I think it’s great! I like the idea of wrapping a silk barn around your neck. It has nice ambiguity to it. I’ve made various prints in the past with a grid-like pattern and I’ve also created various charcoal pieces, one using wood from a church struck by lightning and suspending the timbers against a white wall, for example. I conceive of it being a giant charcoal drawing. I think the scarf design, the silhouette of the barn against the white sky, is also acting as a drawing in wood. The process of selecting the image for the scarf began by editing photos of the barn structure being taken down for the commission. Taking just a fragment of it somehow sums up the whole essence of Transitional Object.
What was the process in which you worked with weR2 to develop the exclusive silk designs?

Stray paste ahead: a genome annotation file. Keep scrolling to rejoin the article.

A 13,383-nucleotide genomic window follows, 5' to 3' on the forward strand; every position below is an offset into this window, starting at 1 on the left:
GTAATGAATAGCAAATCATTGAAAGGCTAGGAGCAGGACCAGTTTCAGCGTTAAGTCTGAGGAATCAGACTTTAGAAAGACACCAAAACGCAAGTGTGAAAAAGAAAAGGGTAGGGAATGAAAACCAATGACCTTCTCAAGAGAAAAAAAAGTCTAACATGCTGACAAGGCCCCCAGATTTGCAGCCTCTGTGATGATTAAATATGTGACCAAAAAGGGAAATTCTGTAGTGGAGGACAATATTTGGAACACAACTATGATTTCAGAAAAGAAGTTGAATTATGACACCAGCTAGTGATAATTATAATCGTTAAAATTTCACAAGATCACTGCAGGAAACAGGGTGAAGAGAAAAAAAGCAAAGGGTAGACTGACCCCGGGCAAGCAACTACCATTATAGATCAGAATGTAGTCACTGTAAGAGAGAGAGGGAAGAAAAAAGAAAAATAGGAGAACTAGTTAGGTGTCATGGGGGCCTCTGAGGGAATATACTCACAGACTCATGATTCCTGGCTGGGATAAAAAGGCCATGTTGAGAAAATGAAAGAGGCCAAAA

I went through all the images of the deconstruction of the barn, and cropped a fragment I thought would work formally. It was a very simple question of editing and trying to keep the spirit of the sinister undertow of the barn. The red wood of the barn makes the Psycho structure friendlier than how you see it in the Hitchcock film in black and white. The scarf somehow takes it back to the feeling it has in the film. You can use it as a transitional object.
What do you want visitors to take away from their experience of viewing Transitional Object (PsychoBarn)?
I hope it gives them an extra charge when they see it set against the landscape of New York; after all, everyone is going up to the roof to take in the view. All I’m doing is adding something to that view. I think it will be quite a curious juxtaposition, as most of the buildings behind it are elegant high-rises, and we’ve got this shabby sinister house up on the roof. I hope it will be a good place to have photographs taken: the skyline of New York plus the Psycho house on top of The Met.